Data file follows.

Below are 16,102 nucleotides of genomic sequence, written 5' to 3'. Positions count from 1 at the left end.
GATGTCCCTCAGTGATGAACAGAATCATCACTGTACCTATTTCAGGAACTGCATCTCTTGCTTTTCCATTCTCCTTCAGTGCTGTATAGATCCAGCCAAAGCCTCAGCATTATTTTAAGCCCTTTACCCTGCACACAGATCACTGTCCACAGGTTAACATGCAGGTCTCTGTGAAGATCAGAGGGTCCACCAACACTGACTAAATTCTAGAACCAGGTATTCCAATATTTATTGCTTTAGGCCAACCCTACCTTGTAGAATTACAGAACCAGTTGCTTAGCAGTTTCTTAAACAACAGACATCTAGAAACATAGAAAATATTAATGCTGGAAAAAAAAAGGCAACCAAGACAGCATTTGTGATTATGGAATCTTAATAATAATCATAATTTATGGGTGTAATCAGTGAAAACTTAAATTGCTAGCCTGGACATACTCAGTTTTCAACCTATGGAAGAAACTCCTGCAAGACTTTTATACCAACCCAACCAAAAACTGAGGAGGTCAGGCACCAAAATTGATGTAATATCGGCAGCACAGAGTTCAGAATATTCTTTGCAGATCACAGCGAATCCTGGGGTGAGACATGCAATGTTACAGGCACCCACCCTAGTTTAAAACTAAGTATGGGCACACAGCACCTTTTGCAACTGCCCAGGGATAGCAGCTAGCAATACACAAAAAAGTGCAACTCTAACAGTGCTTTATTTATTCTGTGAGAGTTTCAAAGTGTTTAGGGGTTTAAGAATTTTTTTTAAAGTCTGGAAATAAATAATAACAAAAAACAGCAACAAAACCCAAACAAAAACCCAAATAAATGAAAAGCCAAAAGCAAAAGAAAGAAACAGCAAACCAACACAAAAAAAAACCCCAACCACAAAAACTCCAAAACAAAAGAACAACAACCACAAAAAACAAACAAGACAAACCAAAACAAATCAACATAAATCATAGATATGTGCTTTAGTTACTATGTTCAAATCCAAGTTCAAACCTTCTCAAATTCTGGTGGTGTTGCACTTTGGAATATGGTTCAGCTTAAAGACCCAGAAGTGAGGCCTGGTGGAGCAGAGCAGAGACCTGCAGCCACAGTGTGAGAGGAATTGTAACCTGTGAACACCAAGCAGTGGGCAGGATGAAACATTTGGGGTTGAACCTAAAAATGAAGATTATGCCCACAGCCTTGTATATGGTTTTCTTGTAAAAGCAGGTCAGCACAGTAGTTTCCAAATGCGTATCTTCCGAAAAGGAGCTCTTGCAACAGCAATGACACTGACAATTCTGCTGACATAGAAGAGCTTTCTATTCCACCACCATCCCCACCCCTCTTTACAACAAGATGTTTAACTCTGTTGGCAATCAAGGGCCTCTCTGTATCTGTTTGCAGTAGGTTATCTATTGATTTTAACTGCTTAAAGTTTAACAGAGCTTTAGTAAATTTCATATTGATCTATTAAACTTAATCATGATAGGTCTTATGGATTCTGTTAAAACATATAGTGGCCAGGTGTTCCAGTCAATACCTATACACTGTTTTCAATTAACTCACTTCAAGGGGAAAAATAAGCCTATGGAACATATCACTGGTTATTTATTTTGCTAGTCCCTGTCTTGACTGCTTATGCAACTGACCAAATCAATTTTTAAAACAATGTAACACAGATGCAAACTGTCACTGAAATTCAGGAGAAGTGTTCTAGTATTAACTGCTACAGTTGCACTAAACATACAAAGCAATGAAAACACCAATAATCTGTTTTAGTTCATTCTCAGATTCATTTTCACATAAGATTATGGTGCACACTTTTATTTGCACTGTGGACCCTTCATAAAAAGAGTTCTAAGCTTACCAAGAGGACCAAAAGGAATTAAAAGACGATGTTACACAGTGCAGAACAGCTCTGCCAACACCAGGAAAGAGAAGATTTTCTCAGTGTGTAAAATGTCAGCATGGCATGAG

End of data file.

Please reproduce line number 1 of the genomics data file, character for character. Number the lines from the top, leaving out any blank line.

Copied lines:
Below are 16,102 nucleotides of genomic sequence, written 5' to 3'. Positions count from 1 at the left end.